Crawling to Peace (Memorial Day 2015)

MemorialDayOne of the last books Jonah read before his death in 2009 was Tim O’Brien’s The Things They Carried, about the author’s experiences as a U.S. soldier in Vietnam. I have wanted, and I recently found time, to read it. The book speaks not only of the horrors of war, about death on both sides in the conflict, but also about friendship in the trenches, girlfriends waiting back home, the struggle for normalcy after the war, and O’Brien’s bringing his daughter with him back to Vietnam to revisit his memories and to see that war-torn land at peace. The stories, which O’Brien readily admits are some combination of fact and fiction, transported me alongside the author as he recalled his Vietnam War years. Today, Vietnam is at peace, with 90 million citizens, a communist government, and an economic growth rate among the highest in the world. It also demonstrates an abysmal record in healthcare and gender equality. A fair record for a country that lived in a state of war from 1946 until 1975.

On this Memorial Day weekend, it’s appropriate for us not only to honor those who have died in the defense of our nation, but also to reflect on the state of war in our world today. You’d think humanity would have had enough of violence and death but, of course, it’s as if there’s an insatiable thirst for destruction in the human genome.

The hotspots of military insurgency this year include Afghanistan, Syria, Iraq, Boko Haram in Africa, Sudan, Ukraine and, of course, the continuing unrest in Gaza and the West Bank. As for American involvement in war today, depending on how you look at it, says one writer, we’re either involved in no wars (after all, Congress hasn’t declared one since 1942), five wars (Iraq, Afghanistan, Pakistan, Somalia and Yemen … where we either have boots on the ground or drones in the air), or 134 wars (I won’t list them all but these are places where U.S. military forces are either involved in combat, special missions, or the advising and training of foreign forces).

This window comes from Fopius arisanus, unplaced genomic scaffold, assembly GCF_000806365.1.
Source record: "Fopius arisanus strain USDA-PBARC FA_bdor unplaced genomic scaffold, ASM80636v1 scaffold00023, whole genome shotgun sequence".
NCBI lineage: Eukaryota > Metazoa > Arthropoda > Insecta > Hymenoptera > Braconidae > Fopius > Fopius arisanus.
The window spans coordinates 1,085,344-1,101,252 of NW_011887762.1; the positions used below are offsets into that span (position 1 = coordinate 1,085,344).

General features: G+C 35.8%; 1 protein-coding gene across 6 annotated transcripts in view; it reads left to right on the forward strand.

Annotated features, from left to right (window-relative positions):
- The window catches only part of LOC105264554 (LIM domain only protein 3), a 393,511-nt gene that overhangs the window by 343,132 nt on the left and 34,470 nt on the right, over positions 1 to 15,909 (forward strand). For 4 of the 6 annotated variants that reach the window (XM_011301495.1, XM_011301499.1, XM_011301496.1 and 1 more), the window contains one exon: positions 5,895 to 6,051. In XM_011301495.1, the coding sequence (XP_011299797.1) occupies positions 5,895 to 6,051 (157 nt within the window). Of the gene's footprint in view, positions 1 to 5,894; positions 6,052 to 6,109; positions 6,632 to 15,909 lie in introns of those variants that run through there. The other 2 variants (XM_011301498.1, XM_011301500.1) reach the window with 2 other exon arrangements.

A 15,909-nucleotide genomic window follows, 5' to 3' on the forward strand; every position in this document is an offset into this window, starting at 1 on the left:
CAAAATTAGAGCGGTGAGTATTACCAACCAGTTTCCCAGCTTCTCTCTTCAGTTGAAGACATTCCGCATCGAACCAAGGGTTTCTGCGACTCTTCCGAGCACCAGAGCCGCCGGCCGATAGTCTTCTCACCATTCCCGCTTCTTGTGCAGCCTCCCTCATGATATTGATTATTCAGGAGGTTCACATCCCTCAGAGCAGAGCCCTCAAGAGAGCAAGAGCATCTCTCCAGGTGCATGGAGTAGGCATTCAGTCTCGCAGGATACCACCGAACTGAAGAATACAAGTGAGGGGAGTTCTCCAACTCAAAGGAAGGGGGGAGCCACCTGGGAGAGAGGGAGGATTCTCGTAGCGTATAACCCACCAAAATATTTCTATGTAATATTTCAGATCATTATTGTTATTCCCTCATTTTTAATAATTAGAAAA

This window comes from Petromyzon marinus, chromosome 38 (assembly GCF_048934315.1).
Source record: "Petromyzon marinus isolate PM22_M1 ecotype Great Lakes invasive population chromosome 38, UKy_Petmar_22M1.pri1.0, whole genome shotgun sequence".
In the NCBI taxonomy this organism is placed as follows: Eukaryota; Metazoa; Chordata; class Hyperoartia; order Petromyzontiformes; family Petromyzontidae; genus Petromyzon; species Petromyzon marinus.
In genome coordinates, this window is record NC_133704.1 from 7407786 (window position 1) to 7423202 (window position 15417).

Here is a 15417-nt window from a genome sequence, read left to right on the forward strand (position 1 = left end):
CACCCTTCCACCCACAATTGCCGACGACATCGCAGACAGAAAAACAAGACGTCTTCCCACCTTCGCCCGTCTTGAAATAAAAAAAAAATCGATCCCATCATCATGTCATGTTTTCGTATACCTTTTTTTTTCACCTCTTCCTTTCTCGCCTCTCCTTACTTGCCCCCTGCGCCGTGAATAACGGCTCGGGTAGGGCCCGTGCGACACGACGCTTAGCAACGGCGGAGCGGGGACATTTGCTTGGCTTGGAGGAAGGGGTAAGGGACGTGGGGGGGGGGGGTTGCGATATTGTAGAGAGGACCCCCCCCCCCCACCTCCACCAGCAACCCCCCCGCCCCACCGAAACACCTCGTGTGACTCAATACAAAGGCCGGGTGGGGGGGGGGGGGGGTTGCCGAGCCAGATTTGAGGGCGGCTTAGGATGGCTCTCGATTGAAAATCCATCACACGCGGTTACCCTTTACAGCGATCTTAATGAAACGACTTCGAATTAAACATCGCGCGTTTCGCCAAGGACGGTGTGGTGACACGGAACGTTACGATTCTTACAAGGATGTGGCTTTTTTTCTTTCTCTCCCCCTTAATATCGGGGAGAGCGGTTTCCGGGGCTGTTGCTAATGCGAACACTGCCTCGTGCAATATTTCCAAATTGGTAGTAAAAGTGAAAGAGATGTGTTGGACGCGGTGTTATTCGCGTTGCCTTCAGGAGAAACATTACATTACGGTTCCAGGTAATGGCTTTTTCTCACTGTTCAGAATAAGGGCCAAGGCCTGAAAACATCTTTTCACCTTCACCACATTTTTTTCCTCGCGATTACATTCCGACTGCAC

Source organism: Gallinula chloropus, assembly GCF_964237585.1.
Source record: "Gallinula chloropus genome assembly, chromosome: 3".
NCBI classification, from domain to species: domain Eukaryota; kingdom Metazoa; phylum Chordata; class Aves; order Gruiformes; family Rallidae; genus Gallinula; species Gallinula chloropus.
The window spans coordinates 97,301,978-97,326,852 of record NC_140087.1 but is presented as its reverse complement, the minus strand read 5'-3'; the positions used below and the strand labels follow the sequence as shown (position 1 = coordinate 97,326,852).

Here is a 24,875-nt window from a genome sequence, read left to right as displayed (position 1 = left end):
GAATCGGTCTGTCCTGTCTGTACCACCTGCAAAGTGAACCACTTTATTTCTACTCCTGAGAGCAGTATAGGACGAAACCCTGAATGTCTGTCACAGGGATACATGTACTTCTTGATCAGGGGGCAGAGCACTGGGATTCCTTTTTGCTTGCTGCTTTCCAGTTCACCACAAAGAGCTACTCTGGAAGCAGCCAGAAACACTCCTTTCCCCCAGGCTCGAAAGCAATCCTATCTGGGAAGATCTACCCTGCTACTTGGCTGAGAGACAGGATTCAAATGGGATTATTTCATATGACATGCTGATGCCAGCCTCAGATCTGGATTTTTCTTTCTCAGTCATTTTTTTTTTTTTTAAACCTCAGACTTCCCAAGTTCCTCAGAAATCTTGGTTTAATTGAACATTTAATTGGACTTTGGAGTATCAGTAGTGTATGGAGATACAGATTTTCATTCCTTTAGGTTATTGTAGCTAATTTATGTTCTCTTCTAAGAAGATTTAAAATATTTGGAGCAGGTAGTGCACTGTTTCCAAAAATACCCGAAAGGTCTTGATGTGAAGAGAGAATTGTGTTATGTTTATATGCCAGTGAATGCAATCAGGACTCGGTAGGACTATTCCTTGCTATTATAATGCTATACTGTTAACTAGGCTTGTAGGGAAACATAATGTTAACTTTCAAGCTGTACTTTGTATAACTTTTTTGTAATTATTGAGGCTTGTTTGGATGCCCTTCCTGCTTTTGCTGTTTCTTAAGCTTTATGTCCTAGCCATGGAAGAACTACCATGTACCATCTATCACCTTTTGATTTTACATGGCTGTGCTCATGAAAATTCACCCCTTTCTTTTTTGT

And it gets me wondering. When will humankind finally rise above this insane use of might to get what we want in life? When will we finally agree to work out our differences by using our words like mom and dad always taught us?

I know, I know. Probably not for a long, long time … if ever. I searched the internet for articles on violence in the world today. I love that I found these three titles: First, “Is Society Becoming More and More Violent?” Second, “Why the World Is Becoming More Violent.” And third, “World Is Becoming Less Violent.” I suppose, like the definition of American military involvement, it all depends how you view things.